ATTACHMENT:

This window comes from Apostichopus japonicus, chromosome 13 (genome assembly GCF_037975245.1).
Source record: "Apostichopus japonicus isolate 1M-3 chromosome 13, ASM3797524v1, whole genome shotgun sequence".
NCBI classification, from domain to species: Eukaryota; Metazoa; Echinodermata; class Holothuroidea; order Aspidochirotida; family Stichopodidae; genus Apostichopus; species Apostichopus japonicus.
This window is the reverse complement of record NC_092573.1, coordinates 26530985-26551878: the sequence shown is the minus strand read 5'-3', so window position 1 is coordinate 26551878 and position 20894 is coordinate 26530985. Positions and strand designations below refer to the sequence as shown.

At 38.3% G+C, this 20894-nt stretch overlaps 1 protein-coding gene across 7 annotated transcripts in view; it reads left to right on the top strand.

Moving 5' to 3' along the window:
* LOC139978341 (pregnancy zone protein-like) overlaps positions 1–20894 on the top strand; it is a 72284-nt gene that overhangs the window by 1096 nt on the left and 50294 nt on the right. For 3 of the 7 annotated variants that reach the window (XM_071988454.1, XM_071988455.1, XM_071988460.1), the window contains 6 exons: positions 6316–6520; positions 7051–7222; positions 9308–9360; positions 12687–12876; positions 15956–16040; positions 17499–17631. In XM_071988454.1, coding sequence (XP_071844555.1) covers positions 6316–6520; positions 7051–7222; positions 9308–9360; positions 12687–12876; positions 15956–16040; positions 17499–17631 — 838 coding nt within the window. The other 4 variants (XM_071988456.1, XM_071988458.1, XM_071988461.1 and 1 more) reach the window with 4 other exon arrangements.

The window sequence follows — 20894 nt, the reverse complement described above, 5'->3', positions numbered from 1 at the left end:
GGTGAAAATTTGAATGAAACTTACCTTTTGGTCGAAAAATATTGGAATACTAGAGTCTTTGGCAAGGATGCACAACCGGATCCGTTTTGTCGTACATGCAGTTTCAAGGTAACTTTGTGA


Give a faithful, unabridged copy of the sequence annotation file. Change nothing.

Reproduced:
This window comes from Apostichopus japonicus, chromosome 13 (genome assembly GCF_037975245.1).
Source record: "Apostichopus japonicus isolate 1M-3 chromosome 13, ASM3797524v1, whole genome shotgun sequence".
NCBI classification, from domain to species: Eukaryota; Metazoa; Echinodermata; class Holothuroidea; order Aspidochirotida; family Stichopodidae; genus Apostichopus; species Apostichopus japonicus.
This window is the reverse complement of record NC_092573.1, coordinates 26530985-26551878: the sequence shown is the minus strand read 5'-3', so window position 1 is coordinate 26551878 and position 20894 is coordinate 26530985. Positions and strand designations below refer to the sequence as shown.

At 38.3% G+C, this 20894-nt stretch overlaps 1 protein-coding gene across 7 annotated transcripts in view; it reads left to right on the top strand.

Moving 5' to 3' along the window:
* LOC139978341 (pregnancy zone protein-like) overlaps positions 1–20894 on the top strand; it is a 72284-nt gene that overhangs the window by 1096 nt on the left and 50294 nt on the right. For 3 of the 7 annotated variants that reach the window (XM_071988454.1, XM_071988455.1, XM_071988460.1), the window contains 6 exons: positions 6316–6520; positions 7051–7222; positions 9308–9360; positions 12687–12876; positions 15956–16040; positions 17499–17631. In XM_071988454.1, coding sequence (XP_071844555.1) covers positions 6316–6520; positions 7051–7222; positions 9308–9360; positions 12687–12876; positions 15956–16040; positions 17499–17631 — 838 coding nt within the window. The other 4 variants (XM_071988456.1, XM_071988458.1, XM_071988461.1 and 1 more) reach the window with 4 other exon arrangements.

The window sequence follows — 20894 nt, the reverse complement described above, 5'->3', positions numbered from 1 at the left end:
GGTGAAAATTTGAATGAAACTTACCTTTTGGTCGAAAAATATTGGAATACTAGAGTCTTTGGCAAGGATGCACAACCGGATCCGTTTTGTCGTACATGCAGTTTCAAGGTAACTTTGTGA